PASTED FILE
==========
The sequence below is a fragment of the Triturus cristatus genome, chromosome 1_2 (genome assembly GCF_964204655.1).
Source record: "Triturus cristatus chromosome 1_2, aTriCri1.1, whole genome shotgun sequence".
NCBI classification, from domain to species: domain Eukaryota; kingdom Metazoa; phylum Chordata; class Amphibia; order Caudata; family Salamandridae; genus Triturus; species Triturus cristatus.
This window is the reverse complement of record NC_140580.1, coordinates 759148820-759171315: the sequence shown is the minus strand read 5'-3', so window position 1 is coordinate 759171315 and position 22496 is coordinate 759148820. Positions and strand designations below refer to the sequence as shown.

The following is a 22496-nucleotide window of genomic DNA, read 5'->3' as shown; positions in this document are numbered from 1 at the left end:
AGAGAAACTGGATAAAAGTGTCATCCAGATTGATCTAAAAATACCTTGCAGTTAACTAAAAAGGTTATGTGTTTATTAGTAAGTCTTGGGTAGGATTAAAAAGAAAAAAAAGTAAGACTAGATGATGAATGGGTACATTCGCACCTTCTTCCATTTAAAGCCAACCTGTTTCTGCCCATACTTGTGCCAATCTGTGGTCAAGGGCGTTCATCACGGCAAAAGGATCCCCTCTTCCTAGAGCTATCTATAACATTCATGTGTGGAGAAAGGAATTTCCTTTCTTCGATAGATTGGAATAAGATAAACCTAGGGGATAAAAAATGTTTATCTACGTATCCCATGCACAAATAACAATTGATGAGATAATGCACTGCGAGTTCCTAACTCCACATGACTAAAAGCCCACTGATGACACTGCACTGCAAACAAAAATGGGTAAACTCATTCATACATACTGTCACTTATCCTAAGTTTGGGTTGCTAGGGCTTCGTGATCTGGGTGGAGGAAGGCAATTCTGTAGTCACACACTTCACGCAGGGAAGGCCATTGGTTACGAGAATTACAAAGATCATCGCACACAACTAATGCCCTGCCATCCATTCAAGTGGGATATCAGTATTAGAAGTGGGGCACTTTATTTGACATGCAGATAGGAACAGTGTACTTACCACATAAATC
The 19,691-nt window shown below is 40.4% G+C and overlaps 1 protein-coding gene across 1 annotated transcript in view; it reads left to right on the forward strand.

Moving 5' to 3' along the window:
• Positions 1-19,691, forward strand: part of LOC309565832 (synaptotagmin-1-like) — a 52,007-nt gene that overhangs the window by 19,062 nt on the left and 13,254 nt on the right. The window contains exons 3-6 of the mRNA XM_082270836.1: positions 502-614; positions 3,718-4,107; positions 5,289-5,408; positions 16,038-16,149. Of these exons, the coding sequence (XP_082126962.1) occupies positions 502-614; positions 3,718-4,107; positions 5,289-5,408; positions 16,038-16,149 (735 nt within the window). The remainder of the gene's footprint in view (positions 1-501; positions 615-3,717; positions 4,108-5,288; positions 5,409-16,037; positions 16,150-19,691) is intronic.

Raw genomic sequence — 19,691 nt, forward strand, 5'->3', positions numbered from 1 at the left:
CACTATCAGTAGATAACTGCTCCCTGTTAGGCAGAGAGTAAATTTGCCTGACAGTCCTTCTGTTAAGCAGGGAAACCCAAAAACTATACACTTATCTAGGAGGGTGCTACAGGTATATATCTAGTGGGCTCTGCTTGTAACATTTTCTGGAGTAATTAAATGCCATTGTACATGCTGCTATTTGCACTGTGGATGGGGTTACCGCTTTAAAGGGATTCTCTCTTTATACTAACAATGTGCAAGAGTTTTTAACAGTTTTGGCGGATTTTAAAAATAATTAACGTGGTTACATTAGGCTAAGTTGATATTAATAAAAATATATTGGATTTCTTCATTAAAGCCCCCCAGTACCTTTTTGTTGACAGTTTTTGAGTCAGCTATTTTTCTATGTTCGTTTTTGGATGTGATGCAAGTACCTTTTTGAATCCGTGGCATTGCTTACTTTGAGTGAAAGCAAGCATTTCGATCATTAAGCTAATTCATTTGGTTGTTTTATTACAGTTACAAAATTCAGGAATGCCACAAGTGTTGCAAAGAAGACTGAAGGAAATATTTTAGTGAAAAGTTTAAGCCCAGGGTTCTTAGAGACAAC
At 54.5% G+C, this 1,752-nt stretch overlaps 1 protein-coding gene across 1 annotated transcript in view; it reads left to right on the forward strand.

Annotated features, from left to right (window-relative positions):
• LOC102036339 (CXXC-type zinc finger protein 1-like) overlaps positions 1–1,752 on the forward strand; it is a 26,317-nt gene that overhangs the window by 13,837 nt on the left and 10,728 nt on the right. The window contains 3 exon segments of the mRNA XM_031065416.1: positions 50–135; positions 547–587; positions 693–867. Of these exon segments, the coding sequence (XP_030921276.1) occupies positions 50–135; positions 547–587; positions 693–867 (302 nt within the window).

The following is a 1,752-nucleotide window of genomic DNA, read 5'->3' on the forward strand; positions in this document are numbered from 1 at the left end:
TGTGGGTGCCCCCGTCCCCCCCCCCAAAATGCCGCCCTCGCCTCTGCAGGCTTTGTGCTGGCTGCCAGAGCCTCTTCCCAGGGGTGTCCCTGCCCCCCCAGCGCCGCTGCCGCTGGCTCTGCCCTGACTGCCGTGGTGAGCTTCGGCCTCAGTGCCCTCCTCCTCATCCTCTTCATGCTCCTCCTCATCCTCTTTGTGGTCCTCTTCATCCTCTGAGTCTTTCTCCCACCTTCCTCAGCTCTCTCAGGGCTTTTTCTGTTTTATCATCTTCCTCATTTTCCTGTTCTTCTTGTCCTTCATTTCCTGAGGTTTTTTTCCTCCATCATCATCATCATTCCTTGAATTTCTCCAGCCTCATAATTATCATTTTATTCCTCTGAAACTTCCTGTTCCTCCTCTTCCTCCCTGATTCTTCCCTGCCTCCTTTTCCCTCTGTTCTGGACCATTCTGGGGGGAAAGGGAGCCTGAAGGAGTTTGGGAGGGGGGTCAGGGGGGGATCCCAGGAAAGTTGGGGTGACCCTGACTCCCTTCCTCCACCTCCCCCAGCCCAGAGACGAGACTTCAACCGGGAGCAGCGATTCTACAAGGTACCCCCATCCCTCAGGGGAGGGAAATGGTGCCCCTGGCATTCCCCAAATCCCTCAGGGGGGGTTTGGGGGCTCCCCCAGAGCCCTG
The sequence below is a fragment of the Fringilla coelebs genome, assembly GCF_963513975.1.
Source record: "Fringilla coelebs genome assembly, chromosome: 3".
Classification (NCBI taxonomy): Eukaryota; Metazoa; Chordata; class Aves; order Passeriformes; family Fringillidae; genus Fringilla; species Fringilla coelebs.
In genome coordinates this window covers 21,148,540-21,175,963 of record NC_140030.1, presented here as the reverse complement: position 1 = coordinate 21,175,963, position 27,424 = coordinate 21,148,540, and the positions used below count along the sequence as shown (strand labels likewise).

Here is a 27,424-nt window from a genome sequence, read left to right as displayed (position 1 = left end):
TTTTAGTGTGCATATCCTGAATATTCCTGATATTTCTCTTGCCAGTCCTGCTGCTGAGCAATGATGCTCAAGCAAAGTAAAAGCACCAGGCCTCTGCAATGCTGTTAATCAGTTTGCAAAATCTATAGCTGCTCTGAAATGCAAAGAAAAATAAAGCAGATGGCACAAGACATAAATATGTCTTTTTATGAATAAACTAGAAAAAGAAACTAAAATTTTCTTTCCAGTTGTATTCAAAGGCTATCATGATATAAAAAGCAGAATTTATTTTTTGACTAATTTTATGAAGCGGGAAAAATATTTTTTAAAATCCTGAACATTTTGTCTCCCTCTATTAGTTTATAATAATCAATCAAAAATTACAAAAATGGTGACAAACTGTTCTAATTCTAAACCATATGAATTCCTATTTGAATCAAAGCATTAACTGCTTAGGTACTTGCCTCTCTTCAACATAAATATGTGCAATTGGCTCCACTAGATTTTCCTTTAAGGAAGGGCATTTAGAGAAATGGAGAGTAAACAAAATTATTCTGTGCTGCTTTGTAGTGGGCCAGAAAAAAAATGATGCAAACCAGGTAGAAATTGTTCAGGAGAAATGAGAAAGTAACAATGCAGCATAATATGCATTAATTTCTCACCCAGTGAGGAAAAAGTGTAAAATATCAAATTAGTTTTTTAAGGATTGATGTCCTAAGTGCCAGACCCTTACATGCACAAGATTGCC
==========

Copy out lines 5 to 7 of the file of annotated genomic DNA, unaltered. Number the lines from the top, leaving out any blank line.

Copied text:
The following is a 22496-nucleotide window of genomic DNA, read 5'->3' as shown; positions in this document are numbered from 1 at the left end:
AGAGAAACTGGATAAAAGTGTCATCCAGATTGATCTAAAAATACCTTGCAGTTAACTAAAAAGGTTATGTGTTTATTAGTAAGTCTTGGGTAGGATTAAAAAGAAAAAAAAGTAAGACTAGATGATGAATGGGTACATTCGCACCTTCTTCCATTTAAAGCCAACCTGTTTCTGCCCATACTTGTGCCAATCTGTGGTCAAGGGCGTTCATCACGGCAAAAGGATCCCCTCTTCCTAGAGCTATCTATAACATTCATGTGTGGAGAAAGGAATTTCCTTTCTTCGATAGATTGGAATAAGATAAACCTAGGGGATAAAAAATGTTTATCTACGTATCCCATGCACAAATAACAATTGATGAGATAATGCACTGCGAGTTCCTAACTCCACATGACTAAAAGCCCACTGATGACACTGCACTGCAAACAAAAATGGGTAAACTCATTCATACATACTGTCACTTATCCTAAGTTTGGGTTGCTAGGGCTTCGTGATCTGGGTGGAGGAAGGCAATTCTGTAGTCACACACTTCACGCAGGGAAGGCCATTGGTTACGAGAATTACAAAGATCATCGCACACAACTAATGCCCTGCCATCCATTCAAGTGGGATATCAGTATTAGAAGTGGGGCACTTTATTTGACATGCAGATAGGAACAGTGTACTTACCACATAAATC
The 19,691-nt window shown below is 40.4% G+C and overlaps 1 protein-coding gene across 1 annotated transcript in view; it reads left to right on the forward strand.